MPs in Spain approve 'only yes means yes' law on sexual consent

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By Euronews  with AFP, EFE
A woman holds a sign reading "Only Yes is Yes"at a protest in Pamplona in 2019.
A woman holds a sign reading "Only Yes is Yes"at a protest in Pamplona in 2019.   -   Copyright  AP Photo/Alvaro Barrientos, File

MPs in Spain have approved a new "only yes means yes" law that emphasizes getting explicit consent for sex.

Victims will no longer need to prove they have been intimidated or suffered violence in rape cases and the bill removes a distinction between the offences of "sexual aggression" (rape) and the lesser "sexual abuse".

It was proposed by the country's Socialist government after the high-profile "La Manada" ("Wolfpack") gang rape incident in Pamplona in 2016 prompted widespread protests.

Five men were found guilty of sexually abusing, but not raping, an unconscious 18-year-old woman because she could not prove she had not given consent.

Spain’s Supreme Court later overruled two lower courts and sentenced the five defendants to 15 years in prison for rape.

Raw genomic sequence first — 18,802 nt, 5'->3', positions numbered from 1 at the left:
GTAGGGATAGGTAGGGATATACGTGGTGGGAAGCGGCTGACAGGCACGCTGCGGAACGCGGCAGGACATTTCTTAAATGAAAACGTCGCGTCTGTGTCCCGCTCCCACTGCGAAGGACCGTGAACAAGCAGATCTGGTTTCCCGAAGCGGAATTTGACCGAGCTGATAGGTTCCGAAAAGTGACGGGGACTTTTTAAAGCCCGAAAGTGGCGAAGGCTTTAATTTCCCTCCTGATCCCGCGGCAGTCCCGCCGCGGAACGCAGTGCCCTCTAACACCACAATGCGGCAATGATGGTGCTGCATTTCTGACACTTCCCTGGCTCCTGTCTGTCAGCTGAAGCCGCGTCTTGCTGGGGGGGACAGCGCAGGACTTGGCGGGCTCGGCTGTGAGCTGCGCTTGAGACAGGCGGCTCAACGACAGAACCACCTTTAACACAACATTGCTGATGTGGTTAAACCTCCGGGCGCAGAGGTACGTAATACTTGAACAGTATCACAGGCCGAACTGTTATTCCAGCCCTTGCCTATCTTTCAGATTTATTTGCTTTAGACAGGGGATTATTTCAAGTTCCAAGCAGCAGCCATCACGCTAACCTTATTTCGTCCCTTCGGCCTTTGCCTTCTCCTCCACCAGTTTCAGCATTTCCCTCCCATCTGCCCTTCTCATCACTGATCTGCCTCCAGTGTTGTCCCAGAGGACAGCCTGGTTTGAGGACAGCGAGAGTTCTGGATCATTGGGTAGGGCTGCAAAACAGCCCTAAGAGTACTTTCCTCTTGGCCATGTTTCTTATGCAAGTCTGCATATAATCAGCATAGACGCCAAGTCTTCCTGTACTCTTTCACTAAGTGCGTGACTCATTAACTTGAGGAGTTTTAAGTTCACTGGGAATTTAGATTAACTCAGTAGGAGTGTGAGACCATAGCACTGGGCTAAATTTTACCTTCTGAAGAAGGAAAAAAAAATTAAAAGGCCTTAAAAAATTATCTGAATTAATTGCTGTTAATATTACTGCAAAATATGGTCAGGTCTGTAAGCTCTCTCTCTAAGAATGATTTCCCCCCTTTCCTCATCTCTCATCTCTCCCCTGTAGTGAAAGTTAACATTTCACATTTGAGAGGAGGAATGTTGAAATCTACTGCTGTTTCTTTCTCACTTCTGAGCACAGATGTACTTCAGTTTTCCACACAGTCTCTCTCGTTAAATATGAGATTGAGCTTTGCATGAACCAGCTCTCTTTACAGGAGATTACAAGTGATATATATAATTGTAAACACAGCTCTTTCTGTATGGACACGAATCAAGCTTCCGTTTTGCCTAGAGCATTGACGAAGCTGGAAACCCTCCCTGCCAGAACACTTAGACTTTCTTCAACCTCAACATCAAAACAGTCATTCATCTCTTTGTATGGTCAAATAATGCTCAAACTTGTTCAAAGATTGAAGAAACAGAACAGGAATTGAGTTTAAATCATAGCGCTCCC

A total of 205 MPs voted in favour of the bill, while 141 lawmakers opposed it and three abstained from voting.

Lawmakers from the opposition conservative Popular Party and the far-right VOX party have argued that the bill lacks legal certainty or aims "not to protect women but to attack men".

The "only yes means yes" law was first approved by Spain's parliament in May before the country's Senate amended the bill.

Under the new law, "consent shall only be understood to exist when it has been freely manifested, through acts that, in view of the circumstances of the case, clearly express the will of the person".

The bill also provides more support to victims of sexual offences and measures to improve the prevention and detection of such cases.

Anyone who harasses someone in the street or forwards private images of another person without their consent will also be punished.

"Our country is finally enshrining in law that consent must be the central element of our sexual relationships," said Equality Minister Irene Montero.

"Women will no longer have to show that there was violence or intimidation in order for it to be recognised as sexual aggression."